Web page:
Attendees will learn about discrimination claims, post-secondary schools and the professions in this session. You'll learn how federal law aids students with disabilities who do not qualify for special education services, hear about recent cases, and understand strategies for getting students services.  This session is co-sponsored by the University of Pennsylvania School of Policy and Practice, a Pre-approved Provider of Continuing Education for Pennsylvania licensed social workers.  
Tickets: Attorneys $200       General Public $100      Webinar $50   
"Pay What You Can" tickets are also available

Workshop: Fair Funding and other Commons Sense Reforms for Public Education - Saturday April 11, 9:30 am
The William Penn School District presents another public workshop in its series on school funding in Pennsylvania.  Topics to be covered include:
  • A discussion with the Public Interest Law Center of Philadelphia about the ABC's of public education funding and school funding lawsuit filed by the William Penn School District and others. 
  • An in-depth look at Governor Tom Wolf's proposed budget and its impact on property taxes and developing a more equitable funding formula.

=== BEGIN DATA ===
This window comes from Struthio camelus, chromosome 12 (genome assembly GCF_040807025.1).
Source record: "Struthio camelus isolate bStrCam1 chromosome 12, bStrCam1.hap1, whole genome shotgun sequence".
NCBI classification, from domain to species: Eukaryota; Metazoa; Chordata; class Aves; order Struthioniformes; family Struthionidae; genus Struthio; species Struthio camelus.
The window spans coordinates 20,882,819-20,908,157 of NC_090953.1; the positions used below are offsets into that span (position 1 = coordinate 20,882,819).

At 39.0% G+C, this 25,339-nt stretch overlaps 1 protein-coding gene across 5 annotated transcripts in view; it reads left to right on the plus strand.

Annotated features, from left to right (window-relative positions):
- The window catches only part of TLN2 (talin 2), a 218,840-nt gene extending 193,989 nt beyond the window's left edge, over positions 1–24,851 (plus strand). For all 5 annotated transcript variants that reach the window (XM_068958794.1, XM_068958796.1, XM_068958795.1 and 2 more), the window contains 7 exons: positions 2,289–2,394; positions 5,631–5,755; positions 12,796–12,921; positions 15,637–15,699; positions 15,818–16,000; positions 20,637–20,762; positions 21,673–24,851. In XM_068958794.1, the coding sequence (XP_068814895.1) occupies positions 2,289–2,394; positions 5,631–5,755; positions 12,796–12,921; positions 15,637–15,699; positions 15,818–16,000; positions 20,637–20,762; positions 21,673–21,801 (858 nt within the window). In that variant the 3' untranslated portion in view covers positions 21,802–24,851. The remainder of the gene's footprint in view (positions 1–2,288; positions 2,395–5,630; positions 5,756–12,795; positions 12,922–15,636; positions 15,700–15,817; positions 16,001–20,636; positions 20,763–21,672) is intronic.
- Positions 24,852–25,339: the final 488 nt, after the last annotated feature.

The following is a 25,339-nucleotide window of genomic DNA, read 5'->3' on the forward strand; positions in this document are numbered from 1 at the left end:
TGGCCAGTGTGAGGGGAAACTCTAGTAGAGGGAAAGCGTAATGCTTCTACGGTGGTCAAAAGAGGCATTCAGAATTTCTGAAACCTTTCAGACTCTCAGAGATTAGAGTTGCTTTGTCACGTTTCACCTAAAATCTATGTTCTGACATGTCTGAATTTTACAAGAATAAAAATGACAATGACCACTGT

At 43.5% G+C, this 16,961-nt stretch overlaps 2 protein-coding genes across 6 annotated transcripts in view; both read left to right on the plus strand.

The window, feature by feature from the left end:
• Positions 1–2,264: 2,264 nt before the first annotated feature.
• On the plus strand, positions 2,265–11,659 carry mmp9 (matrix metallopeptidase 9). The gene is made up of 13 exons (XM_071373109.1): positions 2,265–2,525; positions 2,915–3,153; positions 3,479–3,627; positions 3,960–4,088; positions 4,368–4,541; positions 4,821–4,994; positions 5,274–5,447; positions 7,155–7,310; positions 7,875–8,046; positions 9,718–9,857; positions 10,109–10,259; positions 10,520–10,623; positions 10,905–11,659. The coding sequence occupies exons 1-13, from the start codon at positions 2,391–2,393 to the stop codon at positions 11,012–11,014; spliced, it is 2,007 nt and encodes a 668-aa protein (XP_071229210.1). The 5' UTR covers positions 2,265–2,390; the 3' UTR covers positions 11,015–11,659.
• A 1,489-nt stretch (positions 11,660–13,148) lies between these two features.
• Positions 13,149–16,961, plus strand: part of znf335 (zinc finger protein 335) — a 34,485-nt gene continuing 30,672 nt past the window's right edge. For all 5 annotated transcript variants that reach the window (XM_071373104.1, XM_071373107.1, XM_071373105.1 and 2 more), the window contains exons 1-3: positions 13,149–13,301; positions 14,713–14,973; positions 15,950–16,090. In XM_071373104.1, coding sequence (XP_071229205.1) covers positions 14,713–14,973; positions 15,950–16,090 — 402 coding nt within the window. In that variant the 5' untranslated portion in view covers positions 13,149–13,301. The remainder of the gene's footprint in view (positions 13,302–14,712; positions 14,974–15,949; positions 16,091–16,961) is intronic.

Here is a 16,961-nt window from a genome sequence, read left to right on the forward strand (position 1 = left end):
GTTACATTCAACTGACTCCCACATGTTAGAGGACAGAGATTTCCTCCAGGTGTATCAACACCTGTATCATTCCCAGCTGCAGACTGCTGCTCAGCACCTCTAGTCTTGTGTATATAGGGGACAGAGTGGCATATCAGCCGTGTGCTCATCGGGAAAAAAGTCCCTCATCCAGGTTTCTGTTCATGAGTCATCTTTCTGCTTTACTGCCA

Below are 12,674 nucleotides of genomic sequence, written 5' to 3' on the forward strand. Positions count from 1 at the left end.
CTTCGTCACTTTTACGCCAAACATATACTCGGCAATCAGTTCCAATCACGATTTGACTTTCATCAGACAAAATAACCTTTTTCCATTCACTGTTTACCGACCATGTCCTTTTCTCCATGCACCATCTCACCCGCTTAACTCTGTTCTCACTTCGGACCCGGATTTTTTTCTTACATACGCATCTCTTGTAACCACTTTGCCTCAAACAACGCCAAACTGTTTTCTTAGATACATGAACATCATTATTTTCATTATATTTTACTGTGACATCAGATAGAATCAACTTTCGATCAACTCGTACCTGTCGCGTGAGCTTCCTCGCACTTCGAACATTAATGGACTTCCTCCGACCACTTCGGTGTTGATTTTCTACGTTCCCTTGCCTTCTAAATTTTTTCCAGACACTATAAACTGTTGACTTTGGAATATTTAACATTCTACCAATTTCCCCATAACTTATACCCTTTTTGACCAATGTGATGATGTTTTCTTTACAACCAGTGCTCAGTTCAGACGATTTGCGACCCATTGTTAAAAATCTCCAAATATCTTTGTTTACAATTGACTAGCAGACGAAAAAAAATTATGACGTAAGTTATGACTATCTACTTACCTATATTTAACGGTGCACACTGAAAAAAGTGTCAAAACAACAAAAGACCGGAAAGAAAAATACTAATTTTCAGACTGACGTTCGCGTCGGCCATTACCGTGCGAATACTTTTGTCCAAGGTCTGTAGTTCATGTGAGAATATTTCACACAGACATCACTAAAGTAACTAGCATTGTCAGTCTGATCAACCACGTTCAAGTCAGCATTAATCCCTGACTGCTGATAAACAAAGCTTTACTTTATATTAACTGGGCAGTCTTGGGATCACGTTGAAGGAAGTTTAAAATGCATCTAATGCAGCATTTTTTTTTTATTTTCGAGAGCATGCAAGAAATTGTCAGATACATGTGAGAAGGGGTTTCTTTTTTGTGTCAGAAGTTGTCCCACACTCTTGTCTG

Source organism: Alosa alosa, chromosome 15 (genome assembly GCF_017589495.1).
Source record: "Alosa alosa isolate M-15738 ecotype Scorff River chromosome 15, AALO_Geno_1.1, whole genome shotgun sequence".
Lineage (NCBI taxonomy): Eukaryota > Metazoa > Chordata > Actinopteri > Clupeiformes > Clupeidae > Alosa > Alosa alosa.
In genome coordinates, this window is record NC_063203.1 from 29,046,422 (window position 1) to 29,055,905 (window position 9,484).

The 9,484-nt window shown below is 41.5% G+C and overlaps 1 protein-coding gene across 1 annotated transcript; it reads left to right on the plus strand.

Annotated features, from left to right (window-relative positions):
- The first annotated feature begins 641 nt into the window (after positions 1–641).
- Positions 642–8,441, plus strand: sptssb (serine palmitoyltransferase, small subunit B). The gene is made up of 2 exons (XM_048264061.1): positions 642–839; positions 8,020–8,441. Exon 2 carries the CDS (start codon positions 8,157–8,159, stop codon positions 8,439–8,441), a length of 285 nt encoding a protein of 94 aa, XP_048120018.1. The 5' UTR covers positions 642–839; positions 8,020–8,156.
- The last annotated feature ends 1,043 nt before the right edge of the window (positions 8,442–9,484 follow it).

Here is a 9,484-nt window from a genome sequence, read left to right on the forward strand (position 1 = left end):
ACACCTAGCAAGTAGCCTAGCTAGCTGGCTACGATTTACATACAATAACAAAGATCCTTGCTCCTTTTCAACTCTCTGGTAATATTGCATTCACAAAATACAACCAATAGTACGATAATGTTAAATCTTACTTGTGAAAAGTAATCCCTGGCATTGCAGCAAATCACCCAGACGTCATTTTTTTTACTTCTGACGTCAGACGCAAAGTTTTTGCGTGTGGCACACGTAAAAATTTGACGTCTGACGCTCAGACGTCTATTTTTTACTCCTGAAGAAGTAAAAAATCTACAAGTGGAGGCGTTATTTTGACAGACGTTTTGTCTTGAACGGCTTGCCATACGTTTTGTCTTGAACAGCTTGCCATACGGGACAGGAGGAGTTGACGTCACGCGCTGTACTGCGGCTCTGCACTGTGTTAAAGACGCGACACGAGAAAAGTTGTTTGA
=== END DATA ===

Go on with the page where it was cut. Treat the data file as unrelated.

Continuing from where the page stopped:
LOCATION: Evans Elementary School Auditorium, 900 Baily Rd Yeadon, PA 19050
Questions: Please email

SCHOOL PLAY – It’s a tough subject
PCCY website March 2015
A live theatre collaboration between playwrights Arden Kass and Seth Bauer and Public Citizens for Children and Youth.  Directed by Edward Sobel.
School Play explores our attitudes toward public education using the real voices of Pennsylvanians from across the Commonwealth. 
Invited Dress Preview: April 8th @ 7:30pm
Philadelphia Premier: April 9th @ 7:30pm (only a few seats left!)
National Constitution Center 6th & Arch Streets, Philadelphia
RSVP to to reserve your seat - April 9th is almost sold out and only a few seats remain for April 8th!

Who will be at the PSBA Advocacy Forum April 19-20 in Mechanicsburg and Harrisburg?
  • Acting Ed Sec'y Pedro Rivera
  • Senate Ed Committee Majority Chairman Lloyd Smucker
  • House Ed Committee Majority Chairman Stan Saylor
  • Senate Appropriations Committee Chair Pat Browne
  • Diane Ravitch
  • House Majority Leader Dave Reed
  • House Minority Leader Frank Dermody
  • 2014 PSBA Tim Allwein Advocacy Award winners Shauna D'Alessandro and Mark Miller